Tracking how engineering materials deform to extend their lifetime

19-01-2021

Scientists led by the Western University in Canada have discovered important clues about the deformation process in engineering materials used in cars or nuclear reactors. Their findings are leading to new models to predict lifetime of these materials.

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The automobile industry, in its quest for light materials to reduce the carbon footprint, uses magnesium alloys because of their weight in many components such as gearboxes, driver’s air bag housings as well as in steering wheels, seat frames and fuel tank covers, for example. In the nuclear domain, zirconium alloys are used to build reactors. Estimating the lifetime of these materials before they fail is crucial, but for that scientists need to characterise key parameters that control their mechanical behaviour.

Whilst being used, these alloys carry thermomechanical loads, which may cause both recoverable, also known as elastic (when material goes back to its original form), and irrecoverable, also known as plastic (when material does not go back to its original form) deformation. Plastic deformation allows materials to be formed, for example, rolled into a sheet, but it can also ultimately lead to failure of a component.

One of the processes that plays a role in the lifetime of a material is called twinning, which is a reorientation of a portion of a crystal. It is and important process for the properties of hexagonal close-packed metals and alloys, such as magnesium and zirconium, because it can accommodate some additional plastic deformation in the material. Twins are formed when load is applied onto a material and can sometimes disappear when the load is removed or reversed.

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A crystal plasticity model created by the scientists, where colours represent grains that the team reconstructed based on the experimental data we measured at ESRF. Credit: H.Abdolvand.

Twins can be good and bad. They can improve ductility, because without them the material would break, but sometimes, depending on the loading conditions of the material, and microscale stress field around them, they can cause fracture.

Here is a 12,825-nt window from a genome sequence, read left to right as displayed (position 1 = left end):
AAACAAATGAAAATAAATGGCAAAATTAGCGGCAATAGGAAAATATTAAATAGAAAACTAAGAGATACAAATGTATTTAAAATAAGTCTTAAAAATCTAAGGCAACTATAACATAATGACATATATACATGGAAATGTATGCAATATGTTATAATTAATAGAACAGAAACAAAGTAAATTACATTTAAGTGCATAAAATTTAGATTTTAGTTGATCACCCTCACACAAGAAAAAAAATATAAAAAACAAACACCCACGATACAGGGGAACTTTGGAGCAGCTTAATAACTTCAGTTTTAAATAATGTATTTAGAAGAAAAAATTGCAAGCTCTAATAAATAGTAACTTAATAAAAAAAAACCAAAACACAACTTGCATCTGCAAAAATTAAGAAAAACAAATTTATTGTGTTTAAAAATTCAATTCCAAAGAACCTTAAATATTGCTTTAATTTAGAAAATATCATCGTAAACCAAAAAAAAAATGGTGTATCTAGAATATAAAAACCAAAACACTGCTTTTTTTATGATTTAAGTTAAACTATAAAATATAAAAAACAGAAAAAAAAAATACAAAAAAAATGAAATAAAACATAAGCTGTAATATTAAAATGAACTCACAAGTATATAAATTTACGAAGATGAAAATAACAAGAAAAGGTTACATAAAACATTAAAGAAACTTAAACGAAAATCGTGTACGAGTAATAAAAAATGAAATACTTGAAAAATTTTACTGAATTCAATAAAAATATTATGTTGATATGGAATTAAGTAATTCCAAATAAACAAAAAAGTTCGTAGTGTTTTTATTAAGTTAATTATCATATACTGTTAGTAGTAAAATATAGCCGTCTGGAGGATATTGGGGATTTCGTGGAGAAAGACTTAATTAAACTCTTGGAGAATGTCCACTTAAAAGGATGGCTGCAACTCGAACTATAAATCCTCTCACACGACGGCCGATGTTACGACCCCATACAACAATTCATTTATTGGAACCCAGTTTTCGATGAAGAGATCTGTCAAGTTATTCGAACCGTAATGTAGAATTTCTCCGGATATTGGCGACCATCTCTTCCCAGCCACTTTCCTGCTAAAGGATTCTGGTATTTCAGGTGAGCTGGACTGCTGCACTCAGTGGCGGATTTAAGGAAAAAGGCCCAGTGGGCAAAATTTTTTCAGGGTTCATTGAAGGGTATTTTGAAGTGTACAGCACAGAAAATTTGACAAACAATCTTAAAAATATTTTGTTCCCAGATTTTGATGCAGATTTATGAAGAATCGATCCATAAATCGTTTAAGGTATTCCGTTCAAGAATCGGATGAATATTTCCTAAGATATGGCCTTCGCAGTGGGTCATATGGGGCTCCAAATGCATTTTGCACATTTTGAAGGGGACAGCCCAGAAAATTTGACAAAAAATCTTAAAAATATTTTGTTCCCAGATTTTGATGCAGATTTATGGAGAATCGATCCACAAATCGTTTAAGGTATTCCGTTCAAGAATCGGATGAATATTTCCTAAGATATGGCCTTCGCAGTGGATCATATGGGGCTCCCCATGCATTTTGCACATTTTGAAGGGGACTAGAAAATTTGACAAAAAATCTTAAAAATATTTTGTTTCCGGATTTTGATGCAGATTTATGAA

“The role of twins is extremely important, and at the moment it is challenging for the scientific community to predict them because their onset is a rapid process. With my team and researchers at the ESRF and Arts et Metiers ParisTech we wanted to find out how they initiate, under which conditions and what they do to the materials’ properties”, explains Hamidreza Abdolvand, scientist at the Western University in Canada and corresponding author of the paper. 

The team came to the ESRF’s ID11 beamline and used the technique of 3D synchrotron X-ray diffraction. “The goal was to understand what happens at the atomic level and to relate that to how the material works”, explains Jon Wright, scientist in charge of beamline ID11. The experiment itself was quite challenging: “We had very thin samples and needed to apply load onto them, so we could see very small twins very early on at the onset of plasticity”, explains Marta Majkut, scientist at the ESRF and part of the team.

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Scientists Jon Wright (left) and Marta Majkut on the experimental hutch of ID11. Credits: D. Chenevier

After the work done at the ESRF, the team combined the results with crystal plasticity modelling to study formation and annihilation of twins. “We found that at the early stages of plasticity, thin twins are very stressed, yet they relax with further loading”, adds Abdolvand.

These results complement previous findings published in 2007 and 2008, where scientists claimed that thick twins were relaxed.

All this outcome is important to develop new models that allow manufacturers and researchers to predict what will happen to a material and at what point this material will start failing or fracturing. “We have submitted a new model, under review at the moment, to be used for materials that twin”, concludes Abdolvand.

Reference:

Louca, K., et al,Commun Mater 2, 9 (2021). https://doi.org/10.1038/s43246-020-00105-y

Text by Montserrat Capellas Espuny

Top image: Many car components, such as the steering wheel, the gearbox casing, or the seat frames are made of magnesium alloys.